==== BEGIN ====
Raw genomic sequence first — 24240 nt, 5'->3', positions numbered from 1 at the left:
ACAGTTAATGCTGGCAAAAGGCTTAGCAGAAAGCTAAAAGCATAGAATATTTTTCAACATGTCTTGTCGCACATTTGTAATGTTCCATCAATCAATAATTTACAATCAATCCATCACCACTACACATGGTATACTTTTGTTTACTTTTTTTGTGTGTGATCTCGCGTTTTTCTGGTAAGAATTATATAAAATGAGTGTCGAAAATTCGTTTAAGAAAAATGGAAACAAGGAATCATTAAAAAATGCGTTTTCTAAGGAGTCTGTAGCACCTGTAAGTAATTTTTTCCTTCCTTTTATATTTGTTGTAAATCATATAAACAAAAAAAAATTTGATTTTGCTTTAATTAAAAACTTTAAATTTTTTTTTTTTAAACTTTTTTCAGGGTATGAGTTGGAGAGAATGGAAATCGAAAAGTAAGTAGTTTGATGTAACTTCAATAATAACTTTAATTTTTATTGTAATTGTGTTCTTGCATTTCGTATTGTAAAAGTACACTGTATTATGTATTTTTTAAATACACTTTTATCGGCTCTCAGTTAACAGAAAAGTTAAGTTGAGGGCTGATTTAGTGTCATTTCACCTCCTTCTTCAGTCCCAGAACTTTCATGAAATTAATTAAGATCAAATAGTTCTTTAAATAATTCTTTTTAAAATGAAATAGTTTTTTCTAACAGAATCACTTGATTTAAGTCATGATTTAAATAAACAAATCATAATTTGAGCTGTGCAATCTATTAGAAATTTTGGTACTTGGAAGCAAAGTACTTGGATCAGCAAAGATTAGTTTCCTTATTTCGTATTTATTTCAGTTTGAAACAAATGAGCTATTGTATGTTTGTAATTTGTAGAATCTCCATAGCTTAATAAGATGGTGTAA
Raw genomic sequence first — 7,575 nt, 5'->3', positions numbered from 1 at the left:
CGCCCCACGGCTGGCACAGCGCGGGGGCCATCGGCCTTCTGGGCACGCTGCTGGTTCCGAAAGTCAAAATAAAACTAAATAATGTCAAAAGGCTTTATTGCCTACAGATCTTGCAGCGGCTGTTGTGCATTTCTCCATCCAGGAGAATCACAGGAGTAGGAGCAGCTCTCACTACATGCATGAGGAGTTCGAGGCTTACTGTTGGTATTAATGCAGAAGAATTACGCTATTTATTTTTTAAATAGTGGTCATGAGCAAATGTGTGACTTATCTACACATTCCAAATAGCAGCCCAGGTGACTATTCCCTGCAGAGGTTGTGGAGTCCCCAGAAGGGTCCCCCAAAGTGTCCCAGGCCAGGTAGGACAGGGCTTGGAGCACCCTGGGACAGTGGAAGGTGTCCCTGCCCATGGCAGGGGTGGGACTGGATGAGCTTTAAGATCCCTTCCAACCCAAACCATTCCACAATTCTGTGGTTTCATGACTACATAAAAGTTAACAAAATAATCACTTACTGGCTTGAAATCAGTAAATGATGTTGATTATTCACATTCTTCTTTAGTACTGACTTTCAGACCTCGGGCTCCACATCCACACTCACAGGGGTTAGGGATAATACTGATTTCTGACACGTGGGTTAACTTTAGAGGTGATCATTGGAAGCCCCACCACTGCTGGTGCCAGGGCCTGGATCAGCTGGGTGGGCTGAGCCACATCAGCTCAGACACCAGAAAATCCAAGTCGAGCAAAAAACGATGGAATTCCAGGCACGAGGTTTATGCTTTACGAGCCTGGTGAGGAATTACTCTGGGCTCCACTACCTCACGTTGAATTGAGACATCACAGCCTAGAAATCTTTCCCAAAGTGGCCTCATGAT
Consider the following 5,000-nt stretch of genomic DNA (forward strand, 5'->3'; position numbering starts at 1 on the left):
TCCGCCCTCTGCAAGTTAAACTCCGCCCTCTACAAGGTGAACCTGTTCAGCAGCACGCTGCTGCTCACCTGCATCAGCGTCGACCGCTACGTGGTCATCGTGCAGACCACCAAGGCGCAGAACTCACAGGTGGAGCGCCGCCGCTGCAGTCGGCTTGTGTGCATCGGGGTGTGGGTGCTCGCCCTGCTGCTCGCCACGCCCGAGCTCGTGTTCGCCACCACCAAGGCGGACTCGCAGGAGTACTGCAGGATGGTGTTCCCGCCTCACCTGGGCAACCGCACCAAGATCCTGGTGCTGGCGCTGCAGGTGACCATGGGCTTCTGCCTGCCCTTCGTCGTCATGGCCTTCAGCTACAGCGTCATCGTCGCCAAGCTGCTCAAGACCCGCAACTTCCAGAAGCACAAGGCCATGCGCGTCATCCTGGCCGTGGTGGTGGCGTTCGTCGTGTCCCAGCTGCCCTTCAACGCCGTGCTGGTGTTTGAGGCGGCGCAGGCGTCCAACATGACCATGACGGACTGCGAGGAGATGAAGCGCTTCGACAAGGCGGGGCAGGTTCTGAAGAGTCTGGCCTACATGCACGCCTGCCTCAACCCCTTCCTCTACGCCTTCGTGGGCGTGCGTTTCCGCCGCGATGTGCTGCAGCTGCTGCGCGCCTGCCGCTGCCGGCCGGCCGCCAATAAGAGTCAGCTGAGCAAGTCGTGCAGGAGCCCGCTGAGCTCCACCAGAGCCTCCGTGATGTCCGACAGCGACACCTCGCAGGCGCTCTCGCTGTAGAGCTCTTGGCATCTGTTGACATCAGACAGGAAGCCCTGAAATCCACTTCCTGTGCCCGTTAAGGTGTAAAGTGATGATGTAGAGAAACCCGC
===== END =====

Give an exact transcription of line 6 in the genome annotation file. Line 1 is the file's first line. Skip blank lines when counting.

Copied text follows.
TCCGCCCTCTGCAAGTTAAACTCCGCCCTCTACAAGGTGAACCTGTTCAGCAGCACGCTGCTGCTCACCTGCATCAGCGTCGACCGCTACGTGGTCATCGTGCAGACCACCAAGGCGCAGAACTCACAGGTGGAGCGCCGCCGCTGCAGTCGGCTTGTGTGCATCGGGGTGTGGGTGCTCGCCCTGCTGCTCGCCACGCCCGAGCTCGTGTTCGCCACCACCAAGGCGGACTCGCAGGAGTACTGCAGGATGGTGTTCCCGCCTCACCTGGGCAACCGCACCAAGATCCTGGTGCTGGCGCTGCAGGTGACCATGGGCTTCTGCCTGCCCTTCGTCGTCATGGCCTTCAGCTACAGCGTCATCGTCGCCAAGCTGCTCAAGACCCGCAACTTCCAGAAGCACAAGGCCATGCGCGTCATCCTGGCCGTGGTGGTGGCGTTCGTCGTGTCCCAGCTGCCCTTCAACGCCGTGCTGGTGTTTGAGGCGGCGCAGGCGTCCAACATGACCATGACGGACTGCGAGGAGATGAAGCGCTTCGACAAGGCGGGGCAGGTTCTGAAGAGTCTGGCCTACATGCACGCCTGCCTCAACCCCTTCCTCTACGCCTTCGTGGGCGTGCGTTTCCGCCGCGATGTGCTGCAGCTGCTGCGCGCCTGCCGCTGCCGGCCGGCCGCCAATAAGAGTCAGCTGAGCAAGTCGTGCAGGAGCCCGCTGAGCTCCACCAGAGCCTCCGTGATGTCCGACAGCGACACCTCGCAGGCGCTCTCGCTGTAGAGCTCTTGGCATCTGTTGACATCAGACAGGAAGCCCTGAAATCCACTTCCTGTGCCCGTTAAGGTGTAAAGTGATGATGTAGAGAAACCCGC